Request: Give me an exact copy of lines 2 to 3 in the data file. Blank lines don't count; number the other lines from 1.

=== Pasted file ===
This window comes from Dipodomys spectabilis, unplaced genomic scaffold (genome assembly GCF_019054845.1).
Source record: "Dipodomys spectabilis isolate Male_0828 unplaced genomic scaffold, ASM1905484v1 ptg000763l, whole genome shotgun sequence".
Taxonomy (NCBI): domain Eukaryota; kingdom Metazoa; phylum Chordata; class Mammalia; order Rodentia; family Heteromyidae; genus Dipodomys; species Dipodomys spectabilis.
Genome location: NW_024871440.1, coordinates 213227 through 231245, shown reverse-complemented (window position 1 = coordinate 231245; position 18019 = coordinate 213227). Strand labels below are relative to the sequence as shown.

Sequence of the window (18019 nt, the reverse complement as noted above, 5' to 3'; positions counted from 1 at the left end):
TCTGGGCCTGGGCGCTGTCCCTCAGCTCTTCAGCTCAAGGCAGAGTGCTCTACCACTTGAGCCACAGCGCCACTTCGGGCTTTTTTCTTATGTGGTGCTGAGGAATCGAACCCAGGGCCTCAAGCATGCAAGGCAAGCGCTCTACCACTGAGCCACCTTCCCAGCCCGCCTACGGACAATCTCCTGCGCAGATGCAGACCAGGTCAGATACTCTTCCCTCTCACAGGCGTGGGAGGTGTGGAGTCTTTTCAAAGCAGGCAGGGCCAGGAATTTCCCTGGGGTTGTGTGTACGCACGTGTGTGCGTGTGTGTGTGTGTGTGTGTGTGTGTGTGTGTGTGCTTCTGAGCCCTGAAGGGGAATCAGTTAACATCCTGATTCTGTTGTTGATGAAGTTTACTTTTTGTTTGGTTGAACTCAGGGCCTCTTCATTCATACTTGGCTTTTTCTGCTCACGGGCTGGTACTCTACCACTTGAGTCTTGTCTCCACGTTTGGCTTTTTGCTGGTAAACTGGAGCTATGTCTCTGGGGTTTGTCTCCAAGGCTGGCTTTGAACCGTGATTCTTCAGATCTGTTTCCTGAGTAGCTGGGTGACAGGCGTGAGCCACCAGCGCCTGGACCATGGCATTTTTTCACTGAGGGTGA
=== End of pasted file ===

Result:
Source record: "Dipodomys spectabilis isolate Male_0828 unplaced genomic scaffold, ASM1905484v1 ptg000763l, whole genome shotgun sequence".
Taxonomy (NCBI): domain Eukaryota; kingdom Metazoa; phylum Chordata; class Mammalia; order Rodentia; family Heteromyidae; genus Dipodomys; species Dipodomys spectabilis.